I work therefore I am (European): A Conference on Law, Literature and Social Sciences (Brussels, 9-11 November 2017)

Metamorphosis of Labour: Social Identity, Mobilization, Integration, Representation 

International Conference 9-11 November 2017, Brussels 

All information available HERE.

In contemporary Europe, labour occupies a central position in human existence: since the industrial revolution it is the principal criterion of reciprocal recognition and of universal mobilization. In a multi-level governance system like the EU, through their profession people feel recognized by the others: they are. Indeed, labour is more than a mere economic relationship, it rather pertains to an identitarian process and it is an anthropological phenomenon radically influencing human existence, a way to defend ourselves against death and, probably, what makes the difference between human beings and animals. The conference aims at analyzing labour in light of the transformation of European identity and of its interaction with the latest social, economic and political trends such as deindustrialization, pervasive enlargement of markets, digitalization and virtual relationships, social polarization and migratory fluxes. We aim to investigate the contradictions of the relation between labour and identity, such as the fact that very often labour does not produce any social integration but, on the contrary, hides forms of alienation. Moreover we aim to investigate the connection between the crisis of labour and the new forms of slavery – this particular feature is connected to mobilization. The existential role of labour in our lives – even when problematic – suggests that the humanities could help understanding why and how people need to work and to be integrated in a community. Other questions that may be explored include how the advent of competitive forces have blurred the lines between work and free time, and how they did reshape the notions of work-life balance and flexibility through the crisis.

The conference will be strongly interdisciplinary, connecting juridical, political and humanistic methodologies. Accordingly, we will organize four roundtables:

  • Philosophy and Technological Innovation
  • Politics and Civil Society
  • Law and Social Sciences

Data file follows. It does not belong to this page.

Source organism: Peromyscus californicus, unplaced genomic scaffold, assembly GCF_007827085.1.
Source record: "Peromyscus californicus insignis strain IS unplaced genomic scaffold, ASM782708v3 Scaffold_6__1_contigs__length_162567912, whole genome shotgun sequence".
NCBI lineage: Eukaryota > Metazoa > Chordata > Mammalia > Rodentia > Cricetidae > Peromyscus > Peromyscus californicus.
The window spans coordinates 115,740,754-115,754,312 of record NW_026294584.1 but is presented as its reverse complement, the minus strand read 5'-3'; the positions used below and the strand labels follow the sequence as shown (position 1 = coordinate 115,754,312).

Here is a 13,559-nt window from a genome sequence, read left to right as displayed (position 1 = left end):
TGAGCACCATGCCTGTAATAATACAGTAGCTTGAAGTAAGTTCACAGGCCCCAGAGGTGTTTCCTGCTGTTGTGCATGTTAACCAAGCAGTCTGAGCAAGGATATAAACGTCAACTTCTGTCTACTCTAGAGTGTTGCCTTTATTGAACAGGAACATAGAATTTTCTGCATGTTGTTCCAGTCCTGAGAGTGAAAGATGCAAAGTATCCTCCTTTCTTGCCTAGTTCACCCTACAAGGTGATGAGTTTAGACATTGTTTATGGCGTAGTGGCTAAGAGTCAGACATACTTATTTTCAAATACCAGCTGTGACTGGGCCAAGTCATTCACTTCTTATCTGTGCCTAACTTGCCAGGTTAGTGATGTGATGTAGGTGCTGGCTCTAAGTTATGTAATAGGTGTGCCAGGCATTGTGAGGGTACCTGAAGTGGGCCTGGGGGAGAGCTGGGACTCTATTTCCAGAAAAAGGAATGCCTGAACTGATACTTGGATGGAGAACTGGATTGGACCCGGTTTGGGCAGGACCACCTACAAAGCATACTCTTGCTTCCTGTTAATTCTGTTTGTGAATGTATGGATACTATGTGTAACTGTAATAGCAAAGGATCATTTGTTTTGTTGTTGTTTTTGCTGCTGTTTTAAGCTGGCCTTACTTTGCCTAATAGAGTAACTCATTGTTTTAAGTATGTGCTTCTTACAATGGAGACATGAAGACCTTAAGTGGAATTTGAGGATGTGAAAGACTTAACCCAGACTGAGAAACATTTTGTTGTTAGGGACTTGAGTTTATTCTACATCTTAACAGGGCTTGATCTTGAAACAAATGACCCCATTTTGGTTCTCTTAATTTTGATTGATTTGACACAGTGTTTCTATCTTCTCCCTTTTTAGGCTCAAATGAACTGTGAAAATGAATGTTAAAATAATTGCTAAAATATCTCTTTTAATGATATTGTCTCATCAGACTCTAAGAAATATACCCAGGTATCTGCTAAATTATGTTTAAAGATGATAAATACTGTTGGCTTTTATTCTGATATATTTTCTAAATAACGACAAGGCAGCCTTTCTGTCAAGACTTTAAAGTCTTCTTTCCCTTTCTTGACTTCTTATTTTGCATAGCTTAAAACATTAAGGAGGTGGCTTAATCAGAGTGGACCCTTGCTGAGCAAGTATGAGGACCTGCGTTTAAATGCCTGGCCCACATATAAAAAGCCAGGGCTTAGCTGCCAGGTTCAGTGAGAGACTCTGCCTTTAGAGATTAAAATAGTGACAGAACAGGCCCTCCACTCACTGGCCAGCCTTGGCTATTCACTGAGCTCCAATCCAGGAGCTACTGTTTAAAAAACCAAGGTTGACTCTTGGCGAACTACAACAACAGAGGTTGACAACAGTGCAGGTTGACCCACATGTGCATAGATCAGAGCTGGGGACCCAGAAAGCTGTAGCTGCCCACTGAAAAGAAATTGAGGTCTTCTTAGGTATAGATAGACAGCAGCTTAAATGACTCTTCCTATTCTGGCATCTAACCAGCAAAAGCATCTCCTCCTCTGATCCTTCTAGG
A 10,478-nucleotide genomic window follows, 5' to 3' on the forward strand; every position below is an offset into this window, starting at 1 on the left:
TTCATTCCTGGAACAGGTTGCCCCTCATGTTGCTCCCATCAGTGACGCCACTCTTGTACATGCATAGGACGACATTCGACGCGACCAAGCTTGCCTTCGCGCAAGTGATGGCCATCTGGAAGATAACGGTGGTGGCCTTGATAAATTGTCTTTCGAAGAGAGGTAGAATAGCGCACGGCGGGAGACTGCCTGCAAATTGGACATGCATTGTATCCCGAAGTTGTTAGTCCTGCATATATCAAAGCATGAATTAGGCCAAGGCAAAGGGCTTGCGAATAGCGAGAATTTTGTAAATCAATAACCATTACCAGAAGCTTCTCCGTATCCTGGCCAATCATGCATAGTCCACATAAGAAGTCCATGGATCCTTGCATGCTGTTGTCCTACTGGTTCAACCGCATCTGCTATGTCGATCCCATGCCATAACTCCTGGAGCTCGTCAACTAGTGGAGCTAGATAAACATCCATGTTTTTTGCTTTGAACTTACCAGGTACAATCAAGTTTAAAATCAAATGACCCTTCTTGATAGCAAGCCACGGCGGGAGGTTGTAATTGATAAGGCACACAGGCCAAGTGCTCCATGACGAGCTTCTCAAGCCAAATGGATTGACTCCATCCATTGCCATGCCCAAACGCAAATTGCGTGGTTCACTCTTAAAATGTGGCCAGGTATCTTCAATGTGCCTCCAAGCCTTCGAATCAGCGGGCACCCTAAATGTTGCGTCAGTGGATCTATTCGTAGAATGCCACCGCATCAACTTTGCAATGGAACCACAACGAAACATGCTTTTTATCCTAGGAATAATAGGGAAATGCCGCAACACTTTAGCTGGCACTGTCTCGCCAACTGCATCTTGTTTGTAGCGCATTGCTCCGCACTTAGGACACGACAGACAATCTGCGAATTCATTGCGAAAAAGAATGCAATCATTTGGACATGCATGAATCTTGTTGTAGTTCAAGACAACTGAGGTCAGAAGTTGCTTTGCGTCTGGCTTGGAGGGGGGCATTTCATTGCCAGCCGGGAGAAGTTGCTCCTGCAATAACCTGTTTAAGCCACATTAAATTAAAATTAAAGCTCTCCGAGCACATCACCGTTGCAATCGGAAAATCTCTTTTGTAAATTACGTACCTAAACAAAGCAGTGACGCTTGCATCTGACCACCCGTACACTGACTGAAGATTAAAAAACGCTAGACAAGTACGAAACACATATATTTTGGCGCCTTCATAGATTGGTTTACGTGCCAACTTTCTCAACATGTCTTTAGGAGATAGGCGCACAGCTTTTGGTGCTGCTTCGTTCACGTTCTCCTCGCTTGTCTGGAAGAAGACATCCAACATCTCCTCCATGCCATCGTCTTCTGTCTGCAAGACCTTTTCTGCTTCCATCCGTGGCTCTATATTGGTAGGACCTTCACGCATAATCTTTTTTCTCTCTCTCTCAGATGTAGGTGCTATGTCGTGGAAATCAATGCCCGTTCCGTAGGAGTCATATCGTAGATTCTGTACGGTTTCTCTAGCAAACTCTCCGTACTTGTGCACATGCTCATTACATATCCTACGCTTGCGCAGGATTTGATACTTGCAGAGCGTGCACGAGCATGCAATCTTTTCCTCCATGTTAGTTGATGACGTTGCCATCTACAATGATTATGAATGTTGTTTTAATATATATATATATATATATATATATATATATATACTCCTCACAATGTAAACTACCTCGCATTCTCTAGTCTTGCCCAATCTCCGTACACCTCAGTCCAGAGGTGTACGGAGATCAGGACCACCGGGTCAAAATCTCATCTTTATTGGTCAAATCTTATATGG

• Literature and Cinema

The conference languages will be English and French.

Within the framework of the Jean Monnet Project I Work Therefore I am (European)

Speakers and participants 

Emiliano Acosta (Vrije University of Bruxelles), Tiziana Andina (University of Torino), Gabriele Bischoff (EESC), Roberto Ciccarelli (Journalist at Il Manifesto), Silvia Contarini (University of Paris Nanterre), Rocco Cangelosi (CIME), Georges Dassis (EESC), Virgilio Dastoli (CIME), Marc De Vos (University of Ghent), Filip Dorssemont (University of Louvain), Maurizio Ferraris (University of Torino), Monica Jansen (University of Utrecht), Jean Lapeyre (Collège d’Europe – to be confirmed), Mara Santi (University of Ghent), Morag Shiach (Queen Mary University of London), Elly Schlein (European Parliament), Richard Sennett (LSE, NYU), Enrico Terrone (FMSH), Massimiliano Tortora (University of Torino), Gertrudis Van de Vijver (University of Ghent), Luca Visentini (European Trade Union Confederation).

Convenors

Angela Condello (University of Roma Tre and University of Torino)

Tiziano Toracca (University of Torino)

Location

European Economic and Social Committee (EESC)

La Fonderie (Museum of Industry and Labour)

New challenge on “Law and Literature”!

Dear students,

our last guest speaker, Dr. Alessio Baldini, has prepared for you a very interesting exercise! Add your comments below as usual.

“Read the following article written by the acclaimed contemporary English novelist Ian MacEwan. Here, MacEwan talks about his conception of the relationship between literature, morality, and the law.

https://www.theguardian.com/books/2014/sep/05/ian-mcewan-law-versus-religious-belief

Try to answer one of the following questions:

  1. How would you characterize MacEwan’s conception of the relationship between literature, morality, and the law?
  1. Which arguments and examples do you find convincing? And which do you find unconvincing?
  1. Would you subscribe to or reject MacEwan’s conception? Give some reasons for subscribing or rejecting it.

I am looking forward to reading your comments!”

 

6 and 7 December 2016: Alessio Baldini on “Normativity, Ethics, Novel”

alessio_baldini_340x200_img_2020Abstract:

In these two sessions, we will look at two Italian family sagas: The Leopard (1958) by Giuseppe Tomasi di Lampedusa, and All Our Yesterdays by Natalia Ginzburgs (1952). We will see how these two novels encourage readers to imagine the fading of the normative horizon of the patriarchal family – a social change that is also reflected in changes in Italian constitutional and civil laws (1948, 1975).

More broadly, our objective will be to understand how literature might address ethical and moral concerns. For here might be the common ground between literature and the law, which also reflects and responds to such concerns, albeit differently.

***

Lecture 1 (6 Dec)

The Fading of Patriarchy: Pluralism and Moral Equality in Lampedusa’s The Leopard

Lecture 2 (7 Dec)

Confronting Moral Luck: Literature, Emotions and Morality in Ginzburg’s All Our Yesterdays

 ***

Suggested readings (background readings for the lectures):

  • [L1] Dworkin, R. 1996. The Moral Reading of the Constitution. New York Review of Books. [Online]. 43(5). [Accessed 1 December 2016]. [no pagination]. Available from:

http://www.nybooks.com/articles/1996/03/21/the-moral-reading-of-the-constitution/

  • [L1] Gaut, B. 2009. Morality and Art. In: Davies, S. Higgins, K. M. Hopkins, R. Stecker, R. and Cooper, D. E. A Companion to Aesthetics. 2nd ed. Chichester, UK, Wiley-Blackwell, pp. 428-31